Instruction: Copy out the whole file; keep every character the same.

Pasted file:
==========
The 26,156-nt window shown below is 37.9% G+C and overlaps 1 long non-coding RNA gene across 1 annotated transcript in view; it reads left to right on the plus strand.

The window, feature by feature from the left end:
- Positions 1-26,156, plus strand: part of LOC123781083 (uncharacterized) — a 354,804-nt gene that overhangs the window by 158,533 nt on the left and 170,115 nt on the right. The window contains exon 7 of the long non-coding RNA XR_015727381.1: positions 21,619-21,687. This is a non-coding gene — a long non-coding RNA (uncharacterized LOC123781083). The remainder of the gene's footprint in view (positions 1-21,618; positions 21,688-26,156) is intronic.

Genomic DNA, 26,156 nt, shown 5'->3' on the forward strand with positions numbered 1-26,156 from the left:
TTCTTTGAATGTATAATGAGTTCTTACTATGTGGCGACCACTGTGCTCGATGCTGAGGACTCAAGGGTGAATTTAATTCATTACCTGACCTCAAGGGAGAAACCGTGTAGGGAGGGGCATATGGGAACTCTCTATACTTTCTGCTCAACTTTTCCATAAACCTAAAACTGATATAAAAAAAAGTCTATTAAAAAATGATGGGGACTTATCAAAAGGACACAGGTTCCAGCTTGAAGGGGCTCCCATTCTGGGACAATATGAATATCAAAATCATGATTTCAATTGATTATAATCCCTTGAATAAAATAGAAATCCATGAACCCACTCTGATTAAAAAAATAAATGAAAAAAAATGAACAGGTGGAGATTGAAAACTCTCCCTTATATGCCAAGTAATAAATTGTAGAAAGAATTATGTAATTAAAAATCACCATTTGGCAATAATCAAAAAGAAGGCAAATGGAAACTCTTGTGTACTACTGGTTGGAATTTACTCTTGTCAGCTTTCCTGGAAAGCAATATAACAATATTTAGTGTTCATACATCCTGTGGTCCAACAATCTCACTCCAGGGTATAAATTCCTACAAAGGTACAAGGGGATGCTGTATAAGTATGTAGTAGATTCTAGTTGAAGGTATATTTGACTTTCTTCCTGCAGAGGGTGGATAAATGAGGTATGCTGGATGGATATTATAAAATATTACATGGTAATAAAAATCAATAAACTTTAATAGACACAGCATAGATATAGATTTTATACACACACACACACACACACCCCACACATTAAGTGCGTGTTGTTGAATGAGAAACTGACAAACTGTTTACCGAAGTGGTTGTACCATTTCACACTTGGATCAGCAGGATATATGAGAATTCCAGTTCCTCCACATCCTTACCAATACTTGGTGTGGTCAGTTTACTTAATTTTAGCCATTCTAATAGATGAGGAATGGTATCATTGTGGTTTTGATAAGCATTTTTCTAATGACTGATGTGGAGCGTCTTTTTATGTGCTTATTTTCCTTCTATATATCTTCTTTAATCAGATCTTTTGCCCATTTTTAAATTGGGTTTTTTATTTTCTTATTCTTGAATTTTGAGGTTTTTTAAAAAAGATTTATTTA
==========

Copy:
The 26,156-nt window shown below is 37.9% G+C and overlaps 1 long non-coding RNA gene across 1 annotated transcript in view; it reads left to right on the plus strand.

The window, feature by feature from the left end:
- Positions 1-26,156, plus strand: part of LOC123781083 (uncharacterized) — a 354,804-nt gene that overhangs the window by 158,533 nt on the left and 170,115 nt on the right. The window contains exon 7 of the long non-coding RNA XR_015727381.1: positions 21,619-21,687. This is a non-coding gene — a long non-coding RNA (uncharacterized LOC123781083). The remainder of the gene's footprint in view (positions 1-21,618; positions 21,688-26,156) is intronic.

Genomic DNA, 26,156 nt, shown 5'->3' on the forward strand with positions numbered 1-26,156 from the left:
TTCTTTGAATGTATAATGAGTTCTTACTATGTGGCGACCACTGTGCTCGATGCTGAGGACTCAAGGGTGAATTTAATTCATTACCTGACCTCAAGGGAGAAACCGTGTAGGGAGGGGCATATGGGAACTCTCTATACTTTCTGCTCAACTTTTCCATAAACCTAAAACTGATATAAAAAAAAGTCTATTAAAAAATGATGGGGACTTATCAAAAGGACACAGGTTCCAGCTTGAAGGGGCTCCCATTCTGGGACAATATGAATATCAAAATCATGATTTCAATTGATTATAATCCCTTGAATAAAATAGAAATCCATGAACCCACTCTGATTAAAAAAATAAATGAAAAAAAATGAACAGGTGGAGATTGAAAACTCTCCCTTATATGCCAAGTAATAAATTGTAGAAAGAATTATGTAATTAAAAATCACCATTTGGCAATAATCAAAAAGAAGGCAAATGGAAACTCTTGTGTACTACTGGTTGGAATTTACTCTTGTCAGCTTTCCTGGAAAGCAATATAACAATATTTAGTGTTCATACATCCTGTGGTCCAACAATCTCACTCCAGGGTATAAATTCCTACAAAGGTACAAGGGGATGCTGTATAAGTATGTAGTAGATTCTAGTTGAAGGTATATTTGACTTTCTTCCTGCAGAGGGTGGATAAATGAGGTATGCTGGATGGATATTATAAAATATTACATGGTAATAAAAATCAATAAACTTTAATAGACACAGCATAGATATAGATTTTATACACACACACACACACACACCCCACACATTAAGTGCGTGTTGTTGAATGAGAAACTGACAAACTGTTTACCGAAGTGGTTGTACCATTTCACACTTGGATCAGCAGGATATATGAGAATTCCAGTTCCTCCACATCCTTACCAATACTTGGTGTGGTCAGTTTACTTAATTTTAGCCATTCTAATAGATGAGGAATGGTATCATTGTGGTTTTGATAAGCATTTTTCTAATGACTGATGTGGAGCGTCTTTTTATGTGCTTATTTTCCTTCTATATATCTTCTTTAATCAGATCTTTTGCCCATTTTTAAATTGGGTTTTTTATTTTCTTATTCTTGAATTTTGAGGTTTTTTAAAAAAGATTTATTTA